. Liquid phase calculations can be used to predict where in the kiln the stable coating will form. The amount of liquid is calculated at 1338 C and at 1450 C and the results are compared, as shown on the following chart.
The closer the two lines are to each other, the longer will be the stable coating zone. Too much liquid at 1338 ºC is undesirable because of the proximity of the liquid to the alumina brick section. Alumina brick is quickly destroyed by clinker melt.
The tendency to coating formation or the coatability of the clinker increases with the amount of liquid. However, more coating does not necessarily mean better coating. Coating refractoriness, texture and stability are by far more important than the amount of coating deposited on the lining. A good example is the thin but stable coating encountered in white cement kilns, where the silica ratio of the raw mix is above 10 and the C4AF is 0.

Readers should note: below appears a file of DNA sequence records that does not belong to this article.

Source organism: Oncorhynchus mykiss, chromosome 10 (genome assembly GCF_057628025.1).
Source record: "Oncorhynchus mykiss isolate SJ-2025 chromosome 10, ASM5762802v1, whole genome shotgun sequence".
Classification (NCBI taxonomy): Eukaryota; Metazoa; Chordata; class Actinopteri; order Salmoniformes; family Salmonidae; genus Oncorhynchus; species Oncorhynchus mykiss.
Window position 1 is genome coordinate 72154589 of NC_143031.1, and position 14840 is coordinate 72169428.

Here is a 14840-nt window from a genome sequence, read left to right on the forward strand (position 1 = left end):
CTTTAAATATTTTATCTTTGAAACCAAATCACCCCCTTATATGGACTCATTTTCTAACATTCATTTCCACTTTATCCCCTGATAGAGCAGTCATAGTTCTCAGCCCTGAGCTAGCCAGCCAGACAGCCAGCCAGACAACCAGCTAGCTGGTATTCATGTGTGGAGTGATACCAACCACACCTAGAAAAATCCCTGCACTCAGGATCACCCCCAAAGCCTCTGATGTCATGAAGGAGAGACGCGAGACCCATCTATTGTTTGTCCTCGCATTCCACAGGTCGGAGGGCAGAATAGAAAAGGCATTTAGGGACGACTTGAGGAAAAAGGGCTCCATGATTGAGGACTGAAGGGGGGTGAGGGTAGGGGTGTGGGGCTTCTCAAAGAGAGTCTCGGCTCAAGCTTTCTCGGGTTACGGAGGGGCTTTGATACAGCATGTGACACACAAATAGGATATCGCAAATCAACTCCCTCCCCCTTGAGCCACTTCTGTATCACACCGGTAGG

IMPORTANCE OF THE LIQUID PHASE
The most important clinker mineral C3S (alite) requires the presence of liquid for its formation. In the absence of liquid, alite formation is extremely
slow and it would render commercial clinkering impossible. This fact also explains why alite is formed essentially in the burning zone, where the amount of liquid is at a maximum. To understand why alite formation requires liquid phase, one must first understand the alite formation mechanism:
1. C2S and free CaO dissolve in the clinker melt.
2. Calcium ions migrate towards C2S through chemical diffusion.
3. C3S is formed and crystallized out of the liquid.